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Series: NYRB Classics
Publication Date: June 15, 2010
The Lonely Passion of Judith Hearne
by Brian Moore, afterword by Mary Gordon
The Lonely Passion of Judith Hearne is an unflinching and deeply sympathetic portrait of a woman destroyed by self and circumstance. First published in 1955, it marked Brian Moore as a major figure in English literature (he would go on to be short-listed three times for the Booker Prize) and established him as an astute chronicler of the human soul.
Judith Hearne is an unmarried woman of a certain age who has come down in society. She has few skills and is full of the prejudices and pieties of her genteel Belfast upbringing. But Judith has a secret life. And she is just one heartbreak away from revealing it to the world.
Download the Reading Group Guide for The Lonely Passion of Judith Hearne. by Brian Moore, afterword by Mary Gordon
Set in Belfast in the early 1950s, Brian Moore's The Lonely Passion of Judith Hearne is not a kind book, no, but it is utterly transfixing.... By the end of this truly brilliant, shocking novel, a story peopled by characters who make your skin crawl, the impossible has occurred: The reader both understands and feels compassion for a really awful woman.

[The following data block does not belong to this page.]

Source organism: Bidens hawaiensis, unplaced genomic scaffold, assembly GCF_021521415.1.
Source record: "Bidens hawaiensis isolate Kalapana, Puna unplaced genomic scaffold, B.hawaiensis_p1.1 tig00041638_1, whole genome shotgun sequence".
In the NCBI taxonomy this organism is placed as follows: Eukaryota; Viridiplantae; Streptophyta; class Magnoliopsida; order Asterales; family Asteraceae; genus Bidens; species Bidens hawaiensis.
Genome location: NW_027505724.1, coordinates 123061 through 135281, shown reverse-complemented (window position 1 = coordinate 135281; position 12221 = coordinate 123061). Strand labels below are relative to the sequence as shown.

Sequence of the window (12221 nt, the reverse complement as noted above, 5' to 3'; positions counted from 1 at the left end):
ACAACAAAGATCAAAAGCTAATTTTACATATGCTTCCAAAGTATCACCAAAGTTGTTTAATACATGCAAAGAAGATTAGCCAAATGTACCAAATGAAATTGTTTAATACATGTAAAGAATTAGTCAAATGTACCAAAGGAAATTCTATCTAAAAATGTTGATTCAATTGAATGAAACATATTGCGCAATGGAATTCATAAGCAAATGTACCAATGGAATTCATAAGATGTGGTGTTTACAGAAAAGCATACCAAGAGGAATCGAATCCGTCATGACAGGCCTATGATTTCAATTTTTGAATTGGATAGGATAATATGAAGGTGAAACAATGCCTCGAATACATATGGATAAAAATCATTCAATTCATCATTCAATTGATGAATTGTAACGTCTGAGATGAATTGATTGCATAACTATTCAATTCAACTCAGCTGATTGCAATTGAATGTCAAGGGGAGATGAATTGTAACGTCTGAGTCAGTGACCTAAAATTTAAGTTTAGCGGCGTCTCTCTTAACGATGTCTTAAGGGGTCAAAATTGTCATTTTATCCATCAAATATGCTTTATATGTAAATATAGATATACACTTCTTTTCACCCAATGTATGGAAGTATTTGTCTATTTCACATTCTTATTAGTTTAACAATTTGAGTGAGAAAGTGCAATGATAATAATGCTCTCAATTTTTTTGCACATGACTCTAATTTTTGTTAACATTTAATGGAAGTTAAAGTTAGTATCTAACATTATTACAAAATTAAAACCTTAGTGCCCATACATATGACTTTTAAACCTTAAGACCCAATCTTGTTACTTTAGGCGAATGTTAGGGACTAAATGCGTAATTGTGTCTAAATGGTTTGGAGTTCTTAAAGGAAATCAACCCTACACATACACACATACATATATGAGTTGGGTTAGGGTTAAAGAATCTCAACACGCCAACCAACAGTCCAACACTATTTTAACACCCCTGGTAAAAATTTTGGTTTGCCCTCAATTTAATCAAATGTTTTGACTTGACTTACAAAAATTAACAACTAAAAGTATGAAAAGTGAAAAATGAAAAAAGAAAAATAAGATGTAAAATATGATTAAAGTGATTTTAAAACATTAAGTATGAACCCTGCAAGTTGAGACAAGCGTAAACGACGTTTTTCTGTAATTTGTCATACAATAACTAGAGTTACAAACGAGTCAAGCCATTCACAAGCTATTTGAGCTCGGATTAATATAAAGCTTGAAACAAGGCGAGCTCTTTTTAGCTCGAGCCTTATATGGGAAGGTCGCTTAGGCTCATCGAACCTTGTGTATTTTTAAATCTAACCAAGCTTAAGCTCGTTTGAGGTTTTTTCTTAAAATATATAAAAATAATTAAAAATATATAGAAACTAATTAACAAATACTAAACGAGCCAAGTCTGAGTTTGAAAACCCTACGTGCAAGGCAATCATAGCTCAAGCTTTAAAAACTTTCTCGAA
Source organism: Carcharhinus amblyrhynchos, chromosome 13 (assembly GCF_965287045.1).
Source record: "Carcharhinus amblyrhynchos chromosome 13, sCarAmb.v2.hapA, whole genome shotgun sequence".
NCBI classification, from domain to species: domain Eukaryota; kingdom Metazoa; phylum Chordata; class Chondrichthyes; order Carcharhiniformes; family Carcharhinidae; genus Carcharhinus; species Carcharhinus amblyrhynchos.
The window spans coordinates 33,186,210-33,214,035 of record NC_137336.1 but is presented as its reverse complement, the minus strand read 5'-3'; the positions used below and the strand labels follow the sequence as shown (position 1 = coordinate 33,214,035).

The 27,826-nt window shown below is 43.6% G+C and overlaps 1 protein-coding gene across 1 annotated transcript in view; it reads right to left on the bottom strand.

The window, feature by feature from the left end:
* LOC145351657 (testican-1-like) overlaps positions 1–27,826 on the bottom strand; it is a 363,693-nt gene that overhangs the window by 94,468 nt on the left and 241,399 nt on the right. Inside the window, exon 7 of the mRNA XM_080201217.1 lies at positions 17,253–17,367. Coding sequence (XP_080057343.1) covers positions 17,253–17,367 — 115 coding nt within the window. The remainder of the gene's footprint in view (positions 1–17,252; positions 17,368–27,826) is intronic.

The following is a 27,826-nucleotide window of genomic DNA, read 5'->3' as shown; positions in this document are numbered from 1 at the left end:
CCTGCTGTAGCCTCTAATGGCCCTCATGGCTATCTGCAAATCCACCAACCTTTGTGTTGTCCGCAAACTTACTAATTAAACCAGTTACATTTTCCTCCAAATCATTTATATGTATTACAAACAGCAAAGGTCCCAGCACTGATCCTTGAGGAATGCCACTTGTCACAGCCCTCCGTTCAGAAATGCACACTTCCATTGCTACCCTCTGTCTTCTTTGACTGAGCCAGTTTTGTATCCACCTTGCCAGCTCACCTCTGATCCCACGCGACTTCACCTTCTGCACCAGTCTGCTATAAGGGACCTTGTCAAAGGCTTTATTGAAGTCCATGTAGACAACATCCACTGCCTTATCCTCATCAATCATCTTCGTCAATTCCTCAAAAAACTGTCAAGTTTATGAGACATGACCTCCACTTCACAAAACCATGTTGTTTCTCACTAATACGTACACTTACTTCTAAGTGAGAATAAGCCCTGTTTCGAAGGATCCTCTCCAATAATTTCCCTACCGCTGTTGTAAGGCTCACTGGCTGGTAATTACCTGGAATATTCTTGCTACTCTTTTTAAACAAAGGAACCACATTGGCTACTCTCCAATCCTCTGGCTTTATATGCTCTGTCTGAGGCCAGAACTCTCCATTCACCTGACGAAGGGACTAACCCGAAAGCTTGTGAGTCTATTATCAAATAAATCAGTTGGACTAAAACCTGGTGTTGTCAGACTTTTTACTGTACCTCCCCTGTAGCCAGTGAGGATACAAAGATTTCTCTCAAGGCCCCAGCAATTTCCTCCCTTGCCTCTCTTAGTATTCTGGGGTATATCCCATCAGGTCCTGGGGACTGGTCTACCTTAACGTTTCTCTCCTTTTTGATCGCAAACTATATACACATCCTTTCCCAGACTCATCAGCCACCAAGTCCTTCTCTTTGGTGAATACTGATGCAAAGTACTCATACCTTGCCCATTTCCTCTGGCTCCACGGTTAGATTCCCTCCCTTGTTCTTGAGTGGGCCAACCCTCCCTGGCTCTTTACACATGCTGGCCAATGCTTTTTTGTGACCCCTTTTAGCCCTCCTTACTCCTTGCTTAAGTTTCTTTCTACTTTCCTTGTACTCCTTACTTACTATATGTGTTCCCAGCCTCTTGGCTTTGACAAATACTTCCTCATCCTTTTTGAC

—Katherine A. Powers, Boston Globe
Moore is surely one of the most versatile and compelling novelists writing today.
I can't think of another living male novelist who writes about women with such sympathy and understanding.
—Times Literary Supplement
Remarkable...seldom in modern fiction has any character been revealed so completely or been made to seem so poignantly real.
—The New York Times
A harrowing tour de force.
—New Statesman and Nation
A powerful haunting story by a young Irish-Canadian who knows the meaning not only of loneliness, but that of compassion as well.
—The New York Times
A penetrating, comic, tragic tale of a plain woman…It is a novel that occasionally sings with the lilt of the Irish greats.
—San Francisco Chronicle
Moore has absolute control over his narrative, and Judith Hearne's descent is both excruciating and enthralling.
— Anne Enright in O, The Oprah Magazine